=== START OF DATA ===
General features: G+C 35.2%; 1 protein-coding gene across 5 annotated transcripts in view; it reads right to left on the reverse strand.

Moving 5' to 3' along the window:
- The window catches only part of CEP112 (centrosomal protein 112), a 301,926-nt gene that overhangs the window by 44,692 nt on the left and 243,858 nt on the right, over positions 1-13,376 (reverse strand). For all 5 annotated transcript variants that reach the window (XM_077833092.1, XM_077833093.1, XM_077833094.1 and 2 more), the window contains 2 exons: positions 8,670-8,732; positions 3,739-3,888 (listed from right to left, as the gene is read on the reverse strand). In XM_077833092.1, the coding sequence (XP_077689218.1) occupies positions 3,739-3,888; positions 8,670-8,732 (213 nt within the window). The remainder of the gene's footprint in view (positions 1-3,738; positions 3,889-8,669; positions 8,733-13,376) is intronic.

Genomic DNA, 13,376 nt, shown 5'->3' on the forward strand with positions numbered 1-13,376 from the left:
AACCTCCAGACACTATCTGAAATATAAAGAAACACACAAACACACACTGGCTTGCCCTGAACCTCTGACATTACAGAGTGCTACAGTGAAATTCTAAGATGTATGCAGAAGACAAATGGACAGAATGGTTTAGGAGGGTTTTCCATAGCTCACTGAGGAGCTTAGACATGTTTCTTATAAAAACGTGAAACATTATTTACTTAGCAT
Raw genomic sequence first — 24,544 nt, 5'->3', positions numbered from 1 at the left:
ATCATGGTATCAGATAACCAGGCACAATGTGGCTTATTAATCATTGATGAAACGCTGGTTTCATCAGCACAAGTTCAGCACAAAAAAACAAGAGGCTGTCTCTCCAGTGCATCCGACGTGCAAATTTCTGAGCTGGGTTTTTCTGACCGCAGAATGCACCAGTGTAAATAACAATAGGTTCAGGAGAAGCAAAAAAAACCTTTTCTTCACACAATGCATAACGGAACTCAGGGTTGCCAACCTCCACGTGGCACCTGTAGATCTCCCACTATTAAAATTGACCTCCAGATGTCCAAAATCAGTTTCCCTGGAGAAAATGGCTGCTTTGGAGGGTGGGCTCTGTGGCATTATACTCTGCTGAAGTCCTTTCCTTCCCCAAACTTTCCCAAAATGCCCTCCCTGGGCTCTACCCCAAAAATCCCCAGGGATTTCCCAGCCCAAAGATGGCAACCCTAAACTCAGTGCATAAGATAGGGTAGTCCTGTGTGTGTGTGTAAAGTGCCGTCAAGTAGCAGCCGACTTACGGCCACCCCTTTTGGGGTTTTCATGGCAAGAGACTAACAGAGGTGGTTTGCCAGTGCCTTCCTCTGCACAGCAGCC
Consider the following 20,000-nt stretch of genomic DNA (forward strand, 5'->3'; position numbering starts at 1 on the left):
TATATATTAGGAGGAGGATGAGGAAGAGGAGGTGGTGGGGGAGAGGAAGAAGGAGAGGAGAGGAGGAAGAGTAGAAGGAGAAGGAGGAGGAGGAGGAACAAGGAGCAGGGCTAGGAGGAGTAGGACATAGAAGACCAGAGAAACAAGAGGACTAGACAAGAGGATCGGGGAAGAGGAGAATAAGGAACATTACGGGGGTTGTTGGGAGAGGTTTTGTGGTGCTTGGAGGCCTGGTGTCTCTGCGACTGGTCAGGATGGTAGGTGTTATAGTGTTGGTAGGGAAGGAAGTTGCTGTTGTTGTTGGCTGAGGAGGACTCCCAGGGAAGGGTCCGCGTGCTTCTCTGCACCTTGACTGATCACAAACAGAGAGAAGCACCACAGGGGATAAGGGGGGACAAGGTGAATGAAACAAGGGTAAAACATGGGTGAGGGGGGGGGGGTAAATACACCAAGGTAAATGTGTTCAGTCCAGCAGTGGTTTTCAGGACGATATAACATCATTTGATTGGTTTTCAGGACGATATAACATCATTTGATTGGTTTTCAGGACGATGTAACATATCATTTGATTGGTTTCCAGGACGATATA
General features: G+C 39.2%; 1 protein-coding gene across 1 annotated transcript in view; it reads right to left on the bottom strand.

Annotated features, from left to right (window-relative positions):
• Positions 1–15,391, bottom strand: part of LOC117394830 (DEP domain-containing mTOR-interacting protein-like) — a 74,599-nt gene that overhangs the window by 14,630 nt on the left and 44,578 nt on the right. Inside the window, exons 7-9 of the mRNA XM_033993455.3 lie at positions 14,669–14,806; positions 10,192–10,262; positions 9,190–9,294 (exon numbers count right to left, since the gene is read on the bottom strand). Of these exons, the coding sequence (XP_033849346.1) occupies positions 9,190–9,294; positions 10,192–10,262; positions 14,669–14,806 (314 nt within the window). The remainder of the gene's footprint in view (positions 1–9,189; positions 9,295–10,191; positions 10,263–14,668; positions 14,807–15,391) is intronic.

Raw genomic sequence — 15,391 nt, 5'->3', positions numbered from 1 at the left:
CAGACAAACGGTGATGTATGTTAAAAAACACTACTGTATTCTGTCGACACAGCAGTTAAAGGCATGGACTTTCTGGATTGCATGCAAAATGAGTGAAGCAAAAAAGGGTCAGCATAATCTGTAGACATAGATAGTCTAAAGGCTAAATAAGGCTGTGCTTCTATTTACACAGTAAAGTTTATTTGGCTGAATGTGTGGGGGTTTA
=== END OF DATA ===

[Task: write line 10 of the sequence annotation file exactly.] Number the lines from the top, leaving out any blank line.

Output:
General features: G+C 39.2%; 1 protein-coding gene across 1 annotated transcript in view; it reads right to left on the bottom strand.